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Life is uncertain: eat dessert first. Does anyone know who said that? It was apparently an American writer named Ernestine Ulmer. I actually just looked that up, because I didn’t know.

Today’s post most certainly involves eating dessert first, a practice that I whole-heartedly support. I also support eating dessert last. First AND last would be best, I think.

While in Rome, Marmo kept going on and on and on about a bakery called Antico Forno Roscioli. It got kind of annoying, so I had to take her there. Then, once we got there, she kept going on and on and on about this particular pastry, ventagli, which means “fans” in Italian. So we had to eat one.

The sign lodged in the ventagli says “no eggs, no milk” so I can only assume that means one thing: BUTTER. Also: SUGAR. As for taste, a few words come to mind: HOLY %^$& that’s good!

Honestly, I was a little skeptical when Marmo was going on and on about ventagli. It really didn’t look that special to me. I like desserts and pastries that I can sink my teeth into. This one looked like it was going flake all over me, leaving me with very unsatisfying bites.

I was wrong. Proven wrong by a pastry is really not all that bad, folks.

This little “fan” was surprisingly hearty. It had a nice snap upon biting into it, and the layers, rather than being a flaky mess, really hung together making it more dense than it appeared (a good thing). As you may note from the photo above, the sugar coating looks intense, but honestly, this was not a sickly sweet dessert. The balance of sugar-to-pastry was quite good, and I wouldn’t have changed a thing in that regard.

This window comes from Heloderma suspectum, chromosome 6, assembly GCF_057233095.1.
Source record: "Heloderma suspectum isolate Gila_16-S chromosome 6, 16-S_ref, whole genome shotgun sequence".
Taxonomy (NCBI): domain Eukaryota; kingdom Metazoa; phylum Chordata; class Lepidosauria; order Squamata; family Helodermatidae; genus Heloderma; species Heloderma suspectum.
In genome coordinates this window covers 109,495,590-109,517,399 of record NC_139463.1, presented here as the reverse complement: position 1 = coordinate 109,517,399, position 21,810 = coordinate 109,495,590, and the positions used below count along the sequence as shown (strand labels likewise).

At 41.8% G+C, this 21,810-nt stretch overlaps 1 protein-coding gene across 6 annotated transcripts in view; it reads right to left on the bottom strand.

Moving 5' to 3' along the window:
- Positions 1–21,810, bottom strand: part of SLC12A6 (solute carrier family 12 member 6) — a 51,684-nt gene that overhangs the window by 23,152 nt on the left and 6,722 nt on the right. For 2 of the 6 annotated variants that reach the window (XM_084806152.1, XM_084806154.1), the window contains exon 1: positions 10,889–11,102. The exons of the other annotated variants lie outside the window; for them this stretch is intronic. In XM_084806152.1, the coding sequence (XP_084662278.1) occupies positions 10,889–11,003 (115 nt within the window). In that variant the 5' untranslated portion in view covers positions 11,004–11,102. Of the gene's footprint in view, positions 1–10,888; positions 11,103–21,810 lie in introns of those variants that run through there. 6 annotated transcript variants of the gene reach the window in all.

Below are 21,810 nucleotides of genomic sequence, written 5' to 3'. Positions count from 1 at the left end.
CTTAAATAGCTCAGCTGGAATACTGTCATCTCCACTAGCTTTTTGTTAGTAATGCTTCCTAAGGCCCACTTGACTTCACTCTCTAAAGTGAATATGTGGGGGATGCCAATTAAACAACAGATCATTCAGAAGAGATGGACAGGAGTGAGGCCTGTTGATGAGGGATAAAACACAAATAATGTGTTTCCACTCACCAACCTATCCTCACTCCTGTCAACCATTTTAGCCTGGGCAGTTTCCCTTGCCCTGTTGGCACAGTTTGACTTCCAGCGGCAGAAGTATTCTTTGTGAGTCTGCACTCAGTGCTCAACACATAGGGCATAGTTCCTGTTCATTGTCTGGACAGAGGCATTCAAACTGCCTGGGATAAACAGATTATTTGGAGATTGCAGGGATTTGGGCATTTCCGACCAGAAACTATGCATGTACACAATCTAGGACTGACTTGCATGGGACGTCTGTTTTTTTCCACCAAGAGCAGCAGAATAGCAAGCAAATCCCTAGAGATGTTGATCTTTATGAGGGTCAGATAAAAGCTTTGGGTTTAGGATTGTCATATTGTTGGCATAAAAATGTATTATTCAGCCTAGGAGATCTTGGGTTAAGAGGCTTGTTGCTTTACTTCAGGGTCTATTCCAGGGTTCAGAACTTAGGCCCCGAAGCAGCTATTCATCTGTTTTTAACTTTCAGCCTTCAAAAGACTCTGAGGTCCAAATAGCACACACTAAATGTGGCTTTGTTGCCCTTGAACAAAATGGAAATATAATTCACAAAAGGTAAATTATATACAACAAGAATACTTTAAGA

Antico Forno Roscioli stocked a number of other freshly baked items, including pizza in the Roman style. I really liked those long ones shown in the above photo, but I have no idea how you go about baking such a monstrosity. However, for pizza I wanted to go to a real Roman pizzeria. I was going on and on and on about it. I think it was annoying.

So Marmo took me to Monte Carlo Pizzeria, where we sampled two beauties: the Margherita and the Fiori di Zucca (squash flower).

Pardon this PIZZA TANGENT: Roman pizza is characterized by an especially thin and crispy crust. The use of a pizza stone when baking this type of pizza is imperative as the crust really needs even heating from the bottom. The crust should have some give to it, like a thin bread. It shouldn’t crumble or have the texture and consistency of a cracker.

In terms of preference I’m not sure where I stand: Neopolitan Style or Roman Style. I like both, but if pressed, I may veer towards Naples. I am Neopolitan, after all…Feel free to leave your comments about your pizza preference!

Onto the Margherita:

You can clearly see the thin crust in the above photos. However, the pizza doesn’t stay rigid, but is a bit bendy (like bread). The taste was excellent. Pure crushed tomatoes combined with a thin, even layer of mozzarella cheese. I did find it interesting that there was no basil. I do love basil. I also loved the bubbles that formed around the outer crust (you can see this well in the top photo). Some of these bubbles got nice and charred, and really gave the pizza a kick.

Next up, squash flowers: